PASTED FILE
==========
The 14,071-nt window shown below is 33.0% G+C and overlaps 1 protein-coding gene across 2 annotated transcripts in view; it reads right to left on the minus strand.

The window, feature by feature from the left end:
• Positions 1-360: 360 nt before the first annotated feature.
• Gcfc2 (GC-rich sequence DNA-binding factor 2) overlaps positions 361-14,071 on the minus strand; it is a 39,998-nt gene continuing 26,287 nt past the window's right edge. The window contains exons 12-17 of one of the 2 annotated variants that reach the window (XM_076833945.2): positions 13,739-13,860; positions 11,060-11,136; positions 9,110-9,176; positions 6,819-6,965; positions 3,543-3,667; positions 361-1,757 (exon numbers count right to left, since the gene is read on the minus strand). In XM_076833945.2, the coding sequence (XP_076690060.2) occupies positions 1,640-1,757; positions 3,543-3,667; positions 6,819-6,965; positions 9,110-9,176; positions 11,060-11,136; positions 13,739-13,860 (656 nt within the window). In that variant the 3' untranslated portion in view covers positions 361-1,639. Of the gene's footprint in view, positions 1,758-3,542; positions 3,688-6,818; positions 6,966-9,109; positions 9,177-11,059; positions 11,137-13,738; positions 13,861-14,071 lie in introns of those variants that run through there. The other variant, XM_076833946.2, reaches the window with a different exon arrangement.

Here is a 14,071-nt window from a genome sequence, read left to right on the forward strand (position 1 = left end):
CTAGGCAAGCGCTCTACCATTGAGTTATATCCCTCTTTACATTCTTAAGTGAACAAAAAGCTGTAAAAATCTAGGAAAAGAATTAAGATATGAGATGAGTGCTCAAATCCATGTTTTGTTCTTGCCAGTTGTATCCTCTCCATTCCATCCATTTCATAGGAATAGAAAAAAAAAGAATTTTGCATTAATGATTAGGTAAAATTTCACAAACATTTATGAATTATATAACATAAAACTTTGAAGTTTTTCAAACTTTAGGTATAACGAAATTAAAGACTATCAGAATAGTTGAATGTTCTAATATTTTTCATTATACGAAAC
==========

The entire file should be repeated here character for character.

The 14,071-nt window shown below is 33.0% G+C and overlaps 1 protein-coding gene across 2 annotated transcripts in view; it reads right to left on the minus strand.

The window, feature by feature from the left end:
• Positions 1-360: 360 nt before the first annotated feature.
• Gcfc2 (GC-rich sequence DNA-binding factor 2) overlaps positions 361-14,071 on the minus strand; it is a 39,998-nt gene continuing 26,287 nt past the window's right edge. The window contains exons 12-17 of one of the 2 annotated variants that reach the window (XM_076833945.2): positions 13,739-13,860; positions 11,060-11,136; positions 9,110-9,176; positions 6,819-6,965; positions 3,543-3,667; positions 361-1,757 (exon numbers count right to left, since the gene is read on the minus strand). In XM_076833945.2, the coding sequence (XP_076690060.2) occupies positions 1,640-1,757; positions 3,543-3,667; positions 6,819-6,965; positions 9,110-9,176; positions 11,060-11,136; positions 13,739-13,860 (656 nt within the window). In that variant the 3' untranslated portion in view covers positions 361-1,639. Of the gene's footprint in view, positions 1,758-3,542; positions 3,688-6,818; positions 6,966-9,109; positions 9,177-11,059; positions 11,137-13,738; positions 13,861-14,071 lie in introns of those variants that run through there. The other variant, XM_076833946.2, reaches the window with a different exon arrangement.

Here is a 14,071-nt window from a genome sequence, read left to right on the forward strand (position 1 = left end):
CTAGGCAAGCGCTCTACCATTGAGTTATATCCCTCTTTACATTCTTAAGTGAACAAAAAGCTGTAAAAATCTAGGAAAAGAATTAAGATATGAGATGAGTGCTCAAATCCATGTTTTGTTCTTGCCAGTTGTATCCTCTCCATTCCATCCATTTCATAGGAATAGAAAAAAAAAGAATTTTGCATTAATGATTAGGTAAAATTTCACAAACATTTATGAATTATATAACATAAAACTTTGAAGTTTTTCAAACTTTAGGTATAACGAAATTAAAGACTATCAGAATAGTTGAATGTTCTAATATTTTTCATTATACGAAAC